Buying Ice Hockey Equipment

When buying hockey equipment for the first time, it is important to remember that preparing to play this sport is drastically different than most other sports. Because of the speed and physicality of the game, hockey players must wear equipment that covers virtually every inch of the body. This can be an expensive chore, but there are ways to alleviate some of the costs – especially for first-time players and/or parents purchasing equipment for a child just beginning in the sport. 

More Bang for Your Buck

It is important for parents to remember that their child might not be into hockey after the first season. If they do lose interest and you already invested in top-of-the-line gear, then you would be out some serious cash come quitting day. The same goes for first-time players – you don’t want to spend too much money on gear before you know it’s a long-term venture.

Buying used equipment is an effective way to avoid this problem – although you still will want certain pieces of equipment to be new (like a jock strap and mouthpiece, for instance). There are websites that sell used gear. However, it would suit you best to find a second-hand equipment store so you can try on each particular product before making a purchase.

The longer you or your child plays hockey, the more that the new, more state-of-the-art pieces of equipment will become necessary. Try rewarding yourself or your son or daughter with a new piece of equipment each season to avoid breaking the bank in one fell swoop. And always, always keep your eye out for deals. After all, getting 10 percent off a certain piece of equipment could save you as much as $50 or $100.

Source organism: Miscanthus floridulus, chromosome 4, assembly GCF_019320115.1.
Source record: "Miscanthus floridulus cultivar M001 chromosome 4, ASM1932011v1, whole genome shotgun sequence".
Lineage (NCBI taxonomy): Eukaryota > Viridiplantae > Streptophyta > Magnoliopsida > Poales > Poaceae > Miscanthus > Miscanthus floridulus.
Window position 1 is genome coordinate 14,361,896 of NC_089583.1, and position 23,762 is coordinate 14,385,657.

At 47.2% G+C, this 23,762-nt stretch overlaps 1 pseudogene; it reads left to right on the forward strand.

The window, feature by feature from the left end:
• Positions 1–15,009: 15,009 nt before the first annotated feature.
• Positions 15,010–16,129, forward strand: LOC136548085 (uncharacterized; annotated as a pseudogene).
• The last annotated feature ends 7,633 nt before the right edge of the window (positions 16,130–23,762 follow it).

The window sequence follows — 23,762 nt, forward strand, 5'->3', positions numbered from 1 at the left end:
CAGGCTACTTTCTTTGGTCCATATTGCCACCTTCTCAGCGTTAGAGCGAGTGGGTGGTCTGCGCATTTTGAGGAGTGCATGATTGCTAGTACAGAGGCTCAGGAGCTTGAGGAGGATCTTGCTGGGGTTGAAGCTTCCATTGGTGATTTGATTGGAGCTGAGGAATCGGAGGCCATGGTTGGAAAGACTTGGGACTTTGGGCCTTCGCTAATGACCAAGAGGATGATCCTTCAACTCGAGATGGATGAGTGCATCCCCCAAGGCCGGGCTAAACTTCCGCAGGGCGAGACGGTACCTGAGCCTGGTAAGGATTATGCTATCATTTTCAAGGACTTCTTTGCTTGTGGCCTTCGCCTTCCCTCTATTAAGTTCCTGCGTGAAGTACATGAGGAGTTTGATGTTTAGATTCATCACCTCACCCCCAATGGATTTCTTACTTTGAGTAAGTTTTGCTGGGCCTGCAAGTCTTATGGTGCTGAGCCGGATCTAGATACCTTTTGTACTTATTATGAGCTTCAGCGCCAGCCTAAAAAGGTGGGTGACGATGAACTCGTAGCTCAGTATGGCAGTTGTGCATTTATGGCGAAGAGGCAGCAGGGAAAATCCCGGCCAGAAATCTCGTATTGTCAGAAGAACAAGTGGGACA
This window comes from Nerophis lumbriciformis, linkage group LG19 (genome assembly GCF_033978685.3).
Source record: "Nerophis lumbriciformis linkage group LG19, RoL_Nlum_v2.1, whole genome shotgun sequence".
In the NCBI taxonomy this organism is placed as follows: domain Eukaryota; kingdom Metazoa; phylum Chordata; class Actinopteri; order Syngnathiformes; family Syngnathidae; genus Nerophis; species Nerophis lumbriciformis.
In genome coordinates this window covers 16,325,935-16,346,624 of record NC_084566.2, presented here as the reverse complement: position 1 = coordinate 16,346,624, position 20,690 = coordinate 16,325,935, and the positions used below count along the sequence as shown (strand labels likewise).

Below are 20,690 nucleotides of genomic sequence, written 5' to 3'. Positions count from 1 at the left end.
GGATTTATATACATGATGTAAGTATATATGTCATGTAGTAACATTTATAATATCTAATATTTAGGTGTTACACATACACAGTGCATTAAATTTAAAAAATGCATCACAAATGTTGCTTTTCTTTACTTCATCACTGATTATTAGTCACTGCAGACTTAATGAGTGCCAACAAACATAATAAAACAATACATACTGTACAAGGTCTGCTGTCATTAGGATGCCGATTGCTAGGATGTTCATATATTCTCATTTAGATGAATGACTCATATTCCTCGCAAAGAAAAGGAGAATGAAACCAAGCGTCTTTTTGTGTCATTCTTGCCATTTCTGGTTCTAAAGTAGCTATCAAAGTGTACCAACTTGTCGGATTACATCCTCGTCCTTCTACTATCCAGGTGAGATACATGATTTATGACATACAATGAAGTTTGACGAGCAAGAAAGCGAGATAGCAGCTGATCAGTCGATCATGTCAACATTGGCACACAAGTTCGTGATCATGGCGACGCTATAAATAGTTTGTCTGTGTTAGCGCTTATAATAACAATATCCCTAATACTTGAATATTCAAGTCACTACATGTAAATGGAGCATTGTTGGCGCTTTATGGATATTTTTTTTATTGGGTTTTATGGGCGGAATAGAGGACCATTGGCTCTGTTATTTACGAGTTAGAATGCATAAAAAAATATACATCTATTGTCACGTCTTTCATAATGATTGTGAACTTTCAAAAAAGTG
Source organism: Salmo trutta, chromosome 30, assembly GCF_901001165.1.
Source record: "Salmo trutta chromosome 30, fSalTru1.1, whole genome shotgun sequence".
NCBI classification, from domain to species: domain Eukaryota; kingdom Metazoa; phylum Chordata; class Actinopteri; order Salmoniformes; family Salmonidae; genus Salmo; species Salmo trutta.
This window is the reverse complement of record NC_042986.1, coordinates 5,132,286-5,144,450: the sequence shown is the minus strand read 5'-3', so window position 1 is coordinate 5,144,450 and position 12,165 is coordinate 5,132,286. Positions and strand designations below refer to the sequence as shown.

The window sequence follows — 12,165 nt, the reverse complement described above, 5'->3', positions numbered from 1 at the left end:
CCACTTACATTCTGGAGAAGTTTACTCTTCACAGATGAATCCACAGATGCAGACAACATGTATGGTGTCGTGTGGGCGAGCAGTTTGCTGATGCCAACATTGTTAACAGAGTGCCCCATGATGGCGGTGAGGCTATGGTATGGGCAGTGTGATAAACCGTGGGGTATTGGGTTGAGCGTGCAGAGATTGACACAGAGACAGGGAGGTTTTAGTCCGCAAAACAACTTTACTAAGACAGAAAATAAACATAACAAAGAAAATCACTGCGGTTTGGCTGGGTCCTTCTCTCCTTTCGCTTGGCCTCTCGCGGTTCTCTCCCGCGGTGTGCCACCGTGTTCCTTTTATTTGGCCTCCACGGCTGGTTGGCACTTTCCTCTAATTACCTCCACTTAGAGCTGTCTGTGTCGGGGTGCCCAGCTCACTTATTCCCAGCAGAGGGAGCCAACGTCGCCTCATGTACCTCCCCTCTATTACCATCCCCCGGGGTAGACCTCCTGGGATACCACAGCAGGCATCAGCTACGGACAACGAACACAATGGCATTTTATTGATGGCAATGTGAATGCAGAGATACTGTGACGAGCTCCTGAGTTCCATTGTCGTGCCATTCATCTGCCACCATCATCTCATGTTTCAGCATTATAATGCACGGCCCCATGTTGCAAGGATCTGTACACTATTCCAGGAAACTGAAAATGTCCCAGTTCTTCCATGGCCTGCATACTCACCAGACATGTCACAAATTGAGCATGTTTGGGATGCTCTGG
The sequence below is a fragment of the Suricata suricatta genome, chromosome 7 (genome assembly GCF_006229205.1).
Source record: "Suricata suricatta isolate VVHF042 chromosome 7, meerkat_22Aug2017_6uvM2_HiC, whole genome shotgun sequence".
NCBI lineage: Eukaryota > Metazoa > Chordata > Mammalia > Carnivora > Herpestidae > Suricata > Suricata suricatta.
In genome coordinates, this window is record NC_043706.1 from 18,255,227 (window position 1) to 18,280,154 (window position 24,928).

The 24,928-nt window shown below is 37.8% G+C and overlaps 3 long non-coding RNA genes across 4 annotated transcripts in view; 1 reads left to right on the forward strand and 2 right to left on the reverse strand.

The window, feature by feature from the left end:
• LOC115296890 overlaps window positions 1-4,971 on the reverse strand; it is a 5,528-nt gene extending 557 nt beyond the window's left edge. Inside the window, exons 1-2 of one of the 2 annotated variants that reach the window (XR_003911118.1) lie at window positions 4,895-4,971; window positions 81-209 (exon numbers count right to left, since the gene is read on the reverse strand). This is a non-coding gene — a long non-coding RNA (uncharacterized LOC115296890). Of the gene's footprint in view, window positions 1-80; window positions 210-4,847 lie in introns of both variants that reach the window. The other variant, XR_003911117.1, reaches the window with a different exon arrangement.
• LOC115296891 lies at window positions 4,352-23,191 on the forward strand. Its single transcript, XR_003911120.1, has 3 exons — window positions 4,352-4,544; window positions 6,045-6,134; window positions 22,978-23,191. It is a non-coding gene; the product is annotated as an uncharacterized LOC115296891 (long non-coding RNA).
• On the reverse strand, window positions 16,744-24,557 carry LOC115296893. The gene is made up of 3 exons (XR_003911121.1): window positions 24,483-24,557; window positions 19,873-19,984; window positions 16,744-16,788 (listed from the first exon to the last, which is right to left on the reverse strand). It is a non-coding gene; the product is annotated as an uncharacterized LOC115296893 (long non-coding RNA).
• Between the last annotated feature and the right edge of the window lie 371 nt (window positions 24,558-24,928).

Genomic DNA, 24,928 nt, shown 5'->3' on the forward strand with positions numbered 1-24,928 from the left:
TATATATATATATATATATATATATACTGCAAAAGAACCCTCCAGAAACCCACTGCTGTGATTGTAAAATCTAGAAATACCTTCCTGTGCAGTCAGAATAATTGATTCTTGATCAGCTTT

If the Skate Fits …

Hockey equipment can be big and bulky, but when on the ice, each piece should feel as comfortable and snug as possible. Here are some things to consider when shopping for each piece of equipment, starting at the bottom and working up:


  1. Don’t use your shoe size as a barometer for hockey skates. Skates generally run smaller than shoes. So if you wear a size 10 shoe, your skate size could be a 9 or lower. You also want your skates to be much tighter than a regular pair of sneakers.
  2. When trying on a pair of skates, make sure to wear the same type of socks that you would wear when you play. Keep in mind that everybody has a specific sock preference. Some players even choose to go bare foot in their skates.
  3. As you try on the skate, press your heel back as far as possible and give each level of the laces an extra tug to assure tightness.
  4. Walk around in the skates to see if they feel comfortable in the bottom of the boot and up the back of the ankle.
  5. Ask the sales associate about the store’s return policy. After all, you won’t know if you really like the skates until you give them a run on the ice.
  6. The skates may feel a little too tight for the first couple of weeks, so don’t rush to judgment and return them after the first try. The longer you wear skates on the ice, the more they will relax and mold to your feet (and you would rather err on the side of too snug than too loose).

Shin Guards